What to do if you’ve been mis-sold a solar panel loan

Homeowners have been sold renewable energy loans that end up costing far more than expected. If you’re one of them, here are your options.

Increasing the value of your home, with no cash required upfront and promises of monthly savings on your energy bill seems too good to be true.

Unfortunately, for a number of customers that was exactly the case.

The Financial Ombudsman Service has highlighted the dangers of being mis-sold solar panels on credit.

One ‘Mr L’ was promised that the solar panels would be “better than free”, on the basis that the savings on his energy bill would outweigh the cost of loan repayments.

However, the opposite was true, and Mr L was left £1,000 a year out of pocket.

“When we look into these complaints, we often find evidence of pressure sales techniques and misleading sales literature or representations by the salesperson”, explained the Ombudsman.

The feed-in tariff – the price that you get paid for putting electricity back into the system – was slashed in 2016 making the financial argument for solar panels on credit more difficult to justify.

Data from industry website OilVoice says typical solar panel costs have fallen in recent years, from £14,000 in 2011 to £4,000 in 2018, but remain considerable.

Similar complaints have also been received for customers who took out loans under the Government-backed Green Deal Initiative, for which loans are attached to the property, rather than the borrowers, and thus can reduce house prices.

If you’ve been missold solar panels on credit, you have several options – or, if you’re a Green Deal customer, skip to the bottom of the page.

Don’t use a claims management company

We say this for a huge variety of problems, from mis-sold PPI to cancelled flights and there’s absolutely no need to use a claims management service for solar panels either.

Instead, start by complaining directly to the company who sold you the panels.

Documentation that proves you were provided with inaccurate information by the seller can be particularly useful here.

If successful, they should either offer to end the contract or pay you damages with the contract continuing.

Don’t be fobbed off with a small reduction in repayments – in the abovementioned ‘Mr L’ case, the Ombudsman forced the company to change payments so they didn’t exceed energy bill savings.

Industry consumer codes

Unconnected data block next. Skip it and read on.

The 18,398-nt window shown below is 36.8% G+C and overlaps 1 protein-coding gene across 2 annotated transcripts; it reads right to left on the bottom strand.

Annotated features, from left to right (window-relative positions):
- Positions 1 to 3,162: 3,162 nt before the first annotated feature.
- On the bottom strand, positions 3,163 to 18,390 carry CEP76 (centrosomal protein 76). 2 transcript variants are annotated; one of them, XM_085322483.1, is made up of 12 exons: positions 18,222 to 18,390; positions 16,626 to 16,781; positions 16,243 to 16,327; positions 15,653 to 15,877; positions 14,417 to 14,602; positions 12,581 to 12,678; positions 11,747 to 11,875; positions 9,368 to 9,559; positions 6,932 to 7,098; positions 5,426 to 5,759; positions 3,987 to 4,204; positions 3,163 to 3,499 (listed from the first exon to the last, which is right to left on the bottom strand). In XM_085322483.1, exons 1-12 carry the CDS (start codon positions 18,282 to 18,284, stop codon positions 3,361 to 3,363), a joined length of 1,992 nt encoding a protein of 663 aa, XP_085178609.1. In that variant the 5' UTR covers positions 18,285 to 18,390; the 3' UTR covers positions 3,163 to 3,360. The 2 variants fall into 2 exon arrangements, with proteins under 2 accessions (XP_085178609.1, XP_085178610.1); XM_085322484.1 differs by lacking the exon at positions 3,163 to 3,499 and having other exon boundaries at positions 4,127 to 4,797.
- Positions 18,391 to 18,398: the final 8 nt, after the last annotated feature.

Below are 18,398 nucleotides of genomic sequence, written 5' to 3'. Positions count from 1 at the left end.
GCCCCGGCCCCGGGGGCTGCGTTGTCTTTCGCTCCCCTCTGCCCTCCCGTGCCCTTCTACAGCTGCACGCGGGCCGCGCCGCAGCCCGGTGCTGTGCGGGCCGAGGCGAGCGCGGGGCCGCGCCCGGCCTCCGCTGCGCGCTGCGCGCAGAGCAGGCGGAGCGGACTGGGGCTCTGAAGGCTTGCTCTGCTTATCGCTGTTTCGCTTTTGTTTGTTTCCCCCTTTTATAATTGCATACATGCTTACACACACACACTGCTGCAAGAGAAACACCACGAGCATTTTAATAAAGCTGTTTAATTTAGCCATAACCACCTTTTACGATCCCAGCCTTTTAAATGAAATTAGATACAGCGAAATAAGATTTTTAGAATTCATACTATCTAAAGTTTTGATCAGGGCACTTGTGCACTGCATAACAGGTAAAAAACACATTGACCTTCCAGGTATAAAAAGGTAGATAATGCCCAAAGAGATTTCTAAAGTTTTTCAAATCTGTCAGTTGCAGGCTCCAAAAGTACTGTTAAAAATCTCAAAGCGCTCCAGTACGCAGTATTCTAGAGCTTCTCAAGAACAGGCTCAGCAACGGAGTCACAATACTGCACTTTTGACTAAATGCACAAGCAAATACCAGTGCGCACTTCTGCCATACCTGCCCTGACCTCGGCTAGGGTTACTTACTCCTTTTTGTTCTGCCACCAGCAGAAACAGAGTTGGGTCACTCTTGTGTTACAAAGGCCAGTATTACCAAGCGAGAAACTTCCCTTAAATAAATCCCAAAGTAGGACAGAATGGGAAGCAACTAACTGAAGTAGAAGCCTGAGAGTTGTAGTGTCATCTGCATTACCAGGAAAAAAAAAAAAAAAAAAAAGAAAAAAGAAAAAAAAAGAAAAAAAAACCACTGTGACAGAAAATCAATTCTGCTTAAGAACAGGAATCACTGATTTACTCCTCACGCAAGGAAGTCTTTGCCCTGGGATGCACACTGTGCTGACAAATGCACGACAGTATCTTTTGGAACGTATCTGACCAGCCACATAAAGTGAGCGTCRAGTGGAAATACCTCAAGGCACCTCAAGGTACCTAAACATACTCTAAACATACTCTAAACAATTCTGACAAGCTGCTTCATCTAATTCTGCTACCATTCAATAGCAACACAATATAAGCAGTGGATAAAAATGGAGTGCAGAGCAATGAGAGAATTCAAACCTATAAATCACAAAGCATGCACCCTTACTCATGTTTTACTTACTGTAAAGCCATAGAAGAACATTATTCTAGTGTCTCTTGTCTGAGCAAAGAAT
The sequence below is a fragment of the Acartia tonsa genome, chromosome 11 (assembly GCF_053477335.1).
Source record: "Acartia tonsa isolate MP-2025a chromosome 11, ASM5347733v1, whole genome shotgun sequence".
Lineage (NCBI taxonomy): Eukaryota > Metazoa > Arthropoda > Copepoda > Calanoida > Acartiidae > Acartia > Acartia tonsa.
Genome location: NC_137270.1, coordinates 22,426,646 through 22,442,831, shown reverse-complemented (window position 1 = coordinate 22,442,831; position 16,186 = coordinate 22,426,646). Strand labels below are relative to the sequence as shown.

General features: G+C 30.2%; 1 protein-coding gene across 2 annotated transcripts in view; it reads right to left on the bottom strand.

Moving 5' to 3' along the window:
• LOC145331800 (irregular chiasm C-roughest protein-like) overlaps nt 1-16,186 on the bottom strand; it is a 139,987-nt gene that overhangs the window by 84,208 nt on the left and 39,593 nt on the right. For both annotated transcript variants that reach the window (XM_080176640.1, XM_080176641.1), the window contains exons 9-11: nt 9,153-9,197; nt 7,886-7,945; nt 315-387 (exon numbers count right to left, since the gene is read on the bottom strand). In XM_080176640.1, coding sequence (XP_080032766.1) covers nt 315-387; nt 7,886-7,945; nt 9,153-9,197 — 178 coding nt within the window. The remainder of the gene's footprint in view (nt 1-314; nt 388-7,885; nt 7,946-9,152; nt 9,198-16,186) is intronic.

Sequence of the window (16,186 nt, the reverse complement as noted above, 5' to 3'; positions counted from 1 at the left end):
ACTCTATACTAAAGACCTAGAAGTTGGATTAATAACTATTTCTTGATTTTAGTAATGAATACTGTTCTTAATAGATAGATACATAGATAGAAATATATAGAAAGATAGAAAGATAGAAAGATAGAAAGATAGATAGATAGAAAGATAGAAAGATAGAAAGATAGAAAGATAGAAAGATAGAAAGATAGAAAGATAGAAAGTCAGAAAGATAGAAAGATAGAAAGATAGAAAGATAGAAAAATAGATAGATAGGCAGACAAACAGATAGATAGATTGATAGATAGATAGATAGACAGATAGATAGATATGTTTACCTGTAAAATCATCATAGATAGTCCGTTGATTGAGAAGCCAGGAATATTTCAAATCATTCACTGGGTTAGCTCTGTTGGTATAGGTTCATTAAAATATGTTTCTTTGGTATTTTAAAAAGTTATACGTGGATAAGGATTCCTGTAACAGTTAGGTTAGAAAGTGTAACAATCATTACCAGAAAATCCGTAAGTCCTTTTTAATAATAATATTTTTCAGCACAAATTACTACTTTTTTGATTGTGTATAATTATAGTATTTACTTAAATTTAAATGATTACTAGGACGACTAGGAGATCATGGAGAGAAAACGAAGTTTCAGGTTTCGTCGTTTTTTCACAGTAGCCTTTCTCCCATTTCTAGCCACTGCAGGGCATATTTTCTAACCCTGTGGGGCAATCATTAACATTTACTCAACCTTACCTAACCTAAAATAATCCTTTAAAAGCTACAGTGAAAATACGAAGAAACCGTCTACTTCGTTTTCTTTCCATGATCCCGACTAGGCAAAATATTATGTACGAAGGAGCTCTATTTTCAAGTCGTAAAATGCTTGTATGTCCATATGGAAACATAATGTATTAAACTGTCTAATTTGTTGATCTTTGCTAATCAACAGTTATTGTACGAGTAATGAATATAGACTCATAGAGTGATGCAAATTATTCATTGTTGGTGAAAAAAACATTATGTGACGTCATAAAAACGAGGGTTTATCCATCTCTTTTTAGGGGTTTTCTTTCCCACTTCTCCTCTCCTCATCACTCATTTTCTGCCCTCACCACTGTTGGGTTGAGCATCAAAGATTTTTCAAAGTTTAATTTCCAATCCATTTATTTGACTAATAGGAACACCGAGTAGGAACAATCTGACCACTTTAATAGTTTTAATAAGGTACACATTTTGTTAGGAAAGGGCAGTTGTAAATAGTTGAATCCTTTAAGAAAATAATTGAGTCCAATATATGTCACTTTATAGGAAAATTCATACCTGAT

If the company doesn’t respond, you can use this dispute resolution service, if your provider is signed up to the Renewable Energy Consumer Code (RECC).

You’ll need to pay a fee of £100 + VAT to the RECC, although this is refundable if you win.

Keep in mind that the RECC’s decision is binding, so if you don’t like the result you won’t be able to go to court.

Another equivalent scheme is the Home Insulation and Energy Systems scheme (HIES), which unlike the RECC provides free dispute resolution.

Also look out for the Energy Performance Validation scheme (EPVS), which allows you to check the accuracy of quotes from providers.

Talk to your credit provider

If you used a credit card to pay for your solar panels or used finance arranged by the solar company, this could be an option.

Section 75 of the Consumer Credit Act makes the credit company liable if something’s wrong with a purchase on credit.

That means you won’t be able to go down this route if you used a debit card or the price of the solar panels was more than £30,000.

Read more about Section 75 and what it covers here.

Go to the Ombudsman

If the credit provider hasn’t responded to you within eight weeks, got to the Financial Ombudsman Service (FOS).

Make sure you go directly to their website to avoid unscrupulous claims management companies: using the FOS shouldn’t cost you a penny.

Green Deal customers

If you took out a loan with the Government’s Green Deal scheme, which closed in 2015, the process of complaining is slightly different.

Start by complaining to the Green Deal Finance Company, which took over the Green Deal finance book last year.

Under the Green Deal’s own rules, you should only have to make repayments equal to the savings on your energy bill.

Also, consider the Financial Ombudsman Service and Energy Ombudsman; again, there’s no need to use a claims management company.

Getting solar panels is just one way to cut your energy bill; our guide includes several easier and cheaper options.

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